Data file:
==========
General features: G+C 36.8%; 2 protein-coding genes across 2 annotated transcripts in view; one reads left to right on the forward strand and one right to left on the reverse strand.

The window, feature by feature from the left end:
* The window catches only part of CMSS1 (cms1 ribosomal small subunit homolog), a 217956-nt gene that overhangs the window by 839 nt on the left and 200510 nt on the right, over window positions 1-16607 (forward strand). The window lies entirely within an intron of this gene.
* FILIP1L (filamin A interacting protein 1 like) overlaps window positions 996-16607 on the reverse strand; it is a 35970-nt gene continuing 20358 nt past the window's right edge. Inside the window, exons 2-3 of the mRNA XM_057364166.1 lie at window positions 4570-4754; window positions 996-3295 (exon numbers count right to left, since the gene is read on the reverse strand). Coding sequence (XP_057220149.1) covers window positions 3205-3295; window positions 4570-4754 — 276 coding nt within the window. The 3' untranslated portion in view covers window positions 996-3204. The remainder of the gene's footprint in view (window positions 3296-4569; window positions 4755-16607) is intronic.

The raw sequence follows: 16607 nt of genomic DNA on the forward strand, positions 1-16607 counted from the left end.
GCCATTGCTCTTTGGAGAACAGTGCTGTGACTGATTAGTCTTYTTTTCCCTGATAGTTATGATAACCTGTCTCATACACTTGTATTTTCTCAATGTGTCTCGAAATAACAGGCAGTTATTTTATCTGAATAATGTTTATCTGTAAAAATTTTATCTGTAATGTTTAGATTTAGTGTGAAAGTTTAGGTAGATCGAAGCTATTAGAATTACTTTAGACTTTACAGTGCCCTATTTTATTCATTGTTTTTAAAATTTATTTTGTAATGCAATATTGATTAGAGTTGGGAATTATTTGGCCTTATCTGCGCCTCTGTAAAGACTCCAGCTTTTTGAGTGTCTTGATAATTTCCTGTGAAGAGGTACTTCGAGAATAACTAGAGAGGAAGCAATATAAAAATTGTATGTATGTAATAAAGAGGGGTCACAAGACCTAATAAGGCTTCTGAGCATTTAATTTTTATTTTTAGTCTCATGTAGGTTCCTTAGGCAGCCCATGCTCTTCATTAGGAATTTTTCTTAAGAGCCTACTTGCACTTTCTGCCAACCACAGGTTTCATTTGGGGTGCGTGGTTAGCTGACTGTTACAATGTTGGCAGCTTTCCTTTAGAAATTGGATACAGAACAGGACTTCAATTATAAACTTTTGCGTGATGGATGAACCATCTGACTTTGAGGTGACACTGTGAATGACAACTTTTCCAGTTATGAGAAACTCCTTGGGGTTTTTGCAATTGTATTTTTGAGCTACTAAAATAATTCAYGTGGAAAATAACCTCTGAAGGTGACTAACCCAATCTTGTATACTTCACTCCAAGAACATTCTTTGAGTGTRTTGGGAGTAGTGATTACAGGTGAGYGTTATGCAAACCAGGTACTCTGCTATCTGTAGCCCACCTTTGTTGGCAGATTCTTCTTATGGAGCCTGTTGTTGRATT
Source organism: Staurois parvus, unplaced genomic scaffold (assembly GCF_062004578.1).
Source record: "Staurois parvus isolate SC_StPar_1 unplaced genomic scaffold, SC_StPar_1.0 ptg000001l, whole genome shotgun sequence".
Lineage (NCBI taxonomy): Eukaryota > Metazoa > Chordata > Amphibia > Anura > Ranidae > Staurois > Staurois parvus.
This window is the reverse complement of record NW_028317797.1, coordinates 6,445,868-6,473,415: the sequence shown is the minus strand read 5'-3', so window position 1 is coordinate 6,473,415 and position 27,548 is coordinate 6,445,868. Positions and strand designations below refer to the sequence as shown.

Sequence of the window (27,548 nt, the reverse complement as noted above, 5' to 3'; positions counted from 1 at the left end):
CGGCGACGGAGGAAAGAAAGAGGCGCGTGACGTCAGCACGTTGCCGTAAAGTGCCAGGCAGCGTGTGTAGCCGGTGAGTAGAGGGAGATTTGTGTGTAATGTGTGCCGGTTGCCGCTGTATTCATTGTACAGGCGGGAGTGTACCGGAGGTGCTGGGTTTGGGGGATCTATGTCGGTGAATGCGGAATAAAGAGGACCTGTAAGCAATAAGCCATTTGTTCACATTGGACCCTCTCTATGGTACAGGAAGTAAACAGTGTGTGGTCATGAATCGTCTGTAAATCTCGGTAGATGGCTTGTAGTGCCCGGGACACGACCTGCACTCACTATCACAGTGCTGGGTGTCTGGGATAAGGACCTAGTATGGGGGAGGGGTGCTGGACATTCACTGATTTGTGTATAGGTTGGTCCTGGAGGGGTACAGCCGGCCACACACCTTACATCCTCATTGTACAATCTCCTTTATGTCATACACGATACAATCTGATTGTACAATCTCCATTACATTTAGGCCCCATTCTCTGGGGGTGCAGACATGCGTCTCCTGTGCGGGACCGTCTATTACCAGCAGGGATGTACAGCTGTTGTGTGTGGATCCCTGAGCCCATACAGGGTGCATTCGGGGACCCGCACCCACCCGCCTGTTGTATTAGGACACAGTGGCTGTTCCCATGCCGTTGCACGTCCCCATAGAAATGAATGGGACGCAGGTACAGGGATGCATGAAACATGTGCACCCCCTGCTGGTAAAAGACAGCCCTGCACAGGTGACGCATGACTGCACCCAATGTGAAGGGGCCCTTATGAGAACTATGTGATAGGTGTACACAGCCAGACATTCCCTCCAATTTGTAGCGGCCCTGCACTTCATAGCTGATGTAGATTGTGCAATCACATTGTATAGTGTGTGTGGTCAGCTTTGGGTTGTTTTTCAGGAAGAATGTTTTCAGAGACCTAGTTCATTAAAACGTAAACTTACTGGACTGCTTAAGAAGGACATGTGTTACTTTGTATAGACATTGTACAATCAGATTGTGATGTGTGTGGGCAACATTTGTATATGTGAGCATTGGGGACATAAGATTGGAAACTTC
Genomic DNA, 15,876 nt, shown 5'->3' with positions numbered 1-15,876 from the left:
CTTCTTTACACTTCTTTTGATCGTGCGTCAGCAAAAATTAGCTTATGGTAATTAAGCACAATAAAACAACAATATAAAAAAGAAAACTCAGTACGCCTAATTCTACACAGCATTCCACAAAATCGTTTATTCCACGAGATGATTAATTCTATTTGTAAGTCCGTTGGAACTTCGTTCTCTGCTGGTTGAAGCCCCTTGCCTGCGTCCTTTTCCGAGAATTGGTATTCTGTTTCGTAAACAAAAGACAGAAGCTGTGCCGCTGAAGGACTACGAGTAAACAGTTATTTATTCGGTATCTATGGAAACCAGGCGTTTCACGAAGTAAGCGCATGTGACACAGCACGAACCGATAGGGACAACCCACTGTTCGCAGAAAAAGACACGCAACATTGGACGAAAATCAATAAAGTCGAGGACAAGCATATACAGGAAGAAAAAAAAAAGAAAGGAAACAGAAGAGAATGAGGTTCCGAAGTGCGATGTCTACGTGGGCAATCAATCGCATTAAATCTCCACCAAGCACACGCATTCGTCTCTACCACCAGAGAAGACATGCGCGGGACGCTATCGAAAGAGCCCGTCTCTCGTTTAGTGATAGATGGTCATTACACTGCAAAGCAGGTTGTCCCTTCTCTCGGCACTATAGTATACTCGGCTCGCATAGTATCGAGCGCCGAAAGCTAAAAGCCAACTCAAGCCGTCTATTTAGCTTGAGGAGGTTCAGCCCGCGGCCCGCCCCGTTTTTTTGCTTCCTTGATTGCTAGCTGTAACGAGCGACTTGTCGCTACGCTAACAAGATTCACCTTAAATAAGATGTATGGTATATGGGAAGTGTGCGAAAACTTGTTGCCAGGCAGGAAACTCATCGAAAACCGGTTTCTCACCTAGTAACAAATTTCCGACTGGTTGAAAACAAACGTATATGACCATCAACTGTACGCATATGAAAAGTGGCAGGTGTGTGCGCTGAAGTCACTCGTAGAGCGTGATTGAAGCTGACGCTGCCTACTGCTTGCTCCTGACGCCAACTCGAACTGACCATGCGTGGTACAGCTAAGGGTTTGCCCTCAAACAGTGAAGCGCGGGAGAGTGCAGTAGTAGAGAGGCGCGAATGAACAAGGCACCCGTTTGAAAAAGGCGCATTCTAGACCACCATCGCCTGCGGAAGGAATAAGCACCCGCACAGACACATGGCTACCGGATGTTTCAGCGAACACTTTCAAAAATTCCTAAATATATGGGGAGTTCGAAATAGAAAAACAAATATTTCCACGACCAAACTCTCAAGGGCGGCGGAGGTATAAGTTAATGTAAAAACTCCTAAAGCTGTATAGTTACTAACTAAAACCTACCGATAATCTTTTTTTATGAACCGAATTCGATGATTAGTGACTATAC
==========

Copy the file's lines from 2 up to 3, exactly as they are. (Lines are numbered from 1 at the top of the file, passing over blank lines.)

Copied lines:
The window, feature by feature from the left end:
* The window catches only part of CMSS1 (cms1 ribosomal small subunit homolog), a 217956-nt gene that overhangs the window by 839 nt on the left and 200510 nt on the right, over window positions 1-16607 (forward strand). The window lies entirely within an intron of this gene.